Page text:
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5 mistakes that lead to health insurance claim denials Posted: October 4th, 2011

By Barbara Marquand

The health insurance payment system is so complicated that the American Medical Association in 2008 created a campaign called "Heal the Claims Process" and began issuing a National Health Insurer Report Card each year. The 2011 report card revealed an average 19.3 percent error rate in medical insurance claim payments.

You can't fix the medical insurance industry billing system, but that doesn't mean you should throw your hands up in despair and give up. You can help make the claims process go more smoothly on your end by avoiding these common health insurance mistakes:

1. Neglecting to read and understand your health insurance policy.

Know what your insurance policy covers and how much you pay out of pocket. What services are covered? Which providers are in the network? How much is the annual deductible? How much are office co-pays and co-insurance? Understanding the rules is essential to avoiding unpleasant surprises.

2. Not getting prior authorization.

Before you see a specialist or undergo any type of procedure, such as surgery, check with the insurance company to see if it requires prior authorization. If so, make sure the insurer signs off on the procedure before having it done.

3. Using out-of-network providers.

You pay more for services from providers who are not in your health plan network. Double-check whether a provider is in-network before scheduling an appointment. If you must see a provider outside the network, work with the insurance plan to negotiate coverage and find out exactly what your share of the costs will be.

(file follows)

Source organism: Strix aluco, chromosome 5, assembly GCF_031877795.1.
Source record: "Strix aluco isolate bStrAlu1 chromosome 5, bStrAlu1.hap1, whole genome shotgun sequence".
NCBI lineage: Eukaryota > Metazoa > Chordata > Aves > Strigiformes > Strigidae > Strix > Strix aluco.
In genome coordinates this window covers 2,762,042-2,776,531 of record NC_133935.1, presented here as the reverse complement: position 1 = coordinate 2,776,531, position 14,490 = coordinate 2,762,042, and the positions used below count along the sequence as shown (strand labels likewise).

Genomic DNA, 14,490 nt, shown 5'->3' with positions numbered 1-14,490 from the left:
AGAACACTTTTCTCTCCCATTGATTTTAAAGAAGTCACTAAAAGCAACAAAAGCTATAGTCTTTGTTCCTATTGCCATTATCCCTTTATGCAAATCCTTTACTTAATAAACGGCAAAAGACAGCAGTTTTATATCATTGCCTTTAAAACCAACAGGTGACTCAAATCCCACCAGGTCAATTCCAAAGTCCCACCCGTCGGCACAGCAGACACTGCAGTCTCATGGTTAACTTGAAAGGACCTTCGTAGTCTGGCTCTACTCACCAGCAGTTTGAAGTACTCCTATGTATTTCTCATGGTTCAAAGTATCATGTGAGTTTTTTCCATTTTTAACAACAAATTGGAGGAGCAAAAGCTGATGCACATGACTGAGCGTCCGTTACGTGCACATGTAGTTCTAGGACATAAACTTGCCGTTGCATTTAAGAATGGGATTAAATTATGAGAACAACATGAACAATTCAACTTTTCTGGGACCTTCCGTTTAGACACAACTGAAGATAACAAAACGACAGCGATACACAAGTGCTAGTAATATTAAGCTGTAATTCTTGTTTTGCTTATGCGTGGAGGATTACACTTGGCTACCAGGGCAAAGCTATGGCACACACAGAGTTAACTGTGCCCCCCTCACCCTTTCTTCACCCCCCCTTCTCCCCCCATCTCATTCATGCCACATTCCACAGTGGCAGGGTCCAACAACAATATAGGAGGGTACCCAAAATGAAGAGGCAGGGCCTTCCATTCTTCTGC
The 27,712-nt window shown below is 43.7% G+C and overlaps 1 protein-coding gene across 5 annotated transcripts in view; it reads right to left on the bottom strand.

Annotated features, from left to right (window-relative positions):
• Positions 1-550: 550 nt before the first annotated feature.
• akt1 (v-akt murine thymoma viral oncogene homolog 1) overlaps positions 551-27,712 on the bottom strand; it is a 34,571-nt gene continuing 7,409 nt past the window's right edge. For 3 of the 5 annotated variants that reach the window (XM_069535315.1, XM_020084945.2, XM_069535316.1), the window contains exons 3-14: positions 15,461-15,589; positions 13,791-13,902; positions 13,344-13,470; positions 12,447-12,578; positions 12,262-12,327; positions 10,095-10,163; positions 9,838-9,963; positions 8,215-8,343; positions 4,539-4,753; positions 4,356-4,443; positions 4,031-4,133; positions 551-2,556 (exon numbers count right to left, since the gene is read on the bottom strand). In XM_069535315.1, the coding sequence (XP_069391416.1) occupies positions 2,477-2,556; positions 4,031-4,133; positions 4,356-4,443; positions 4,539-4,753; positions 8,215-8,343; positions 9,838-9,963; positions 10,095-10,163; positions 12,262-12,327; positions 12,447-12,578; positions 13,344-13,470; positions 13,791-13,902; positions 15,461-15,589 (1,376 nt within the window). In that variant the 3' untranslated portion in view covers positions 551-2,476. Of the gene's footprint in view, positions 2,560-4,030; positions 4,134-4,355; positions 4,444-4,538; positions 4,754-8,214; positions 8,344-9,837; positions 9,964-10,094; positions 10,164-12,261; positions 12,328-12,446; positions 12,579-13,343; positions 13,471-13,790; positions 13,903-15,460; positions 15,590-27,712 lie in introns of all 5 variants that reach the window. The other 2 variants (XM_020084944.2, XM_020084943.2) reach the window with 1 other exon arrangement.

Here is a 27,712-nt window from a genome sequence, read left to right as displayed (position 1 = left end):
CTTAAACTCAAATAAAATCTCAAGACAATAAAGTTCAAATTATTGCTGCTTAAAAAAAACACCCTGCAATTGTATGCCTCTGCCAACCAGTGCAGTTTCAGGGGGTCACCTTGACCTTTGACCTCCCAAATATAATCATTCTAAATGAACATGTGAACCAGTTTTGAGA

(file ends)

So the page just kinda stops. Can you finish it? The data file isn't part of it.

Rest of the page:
4. Blowing off mail from health insurance companies.

Read mail from health insurance companies and respond to questions. If a new insurance card arrives, throw away the old card and put the new one in your wallet. A new card means something changed, such as a billing address, which could be crucial when it comes time to file a claim. Sometimes insurers mail coordination-of-benefits forms asking about other coverage you have. Respond to questions so the insurer has the information required to process your claim.

5. Giving up before appealing.

A health insurance claim denial isn't the final word. Find out why the claim was denied--sometimes it's just a matter of the insurance company requiring more information. Ask the insurance company how to file an appeal and what information you should supply. If the first appeal is denied, find out why and gather the appropriate documentation to make your case for a second appeal.

Health insurance plans are complex, but by understanding your plan, following the rules, and appealing unfair or incorrect decisions, you can help ensure your claims are paid.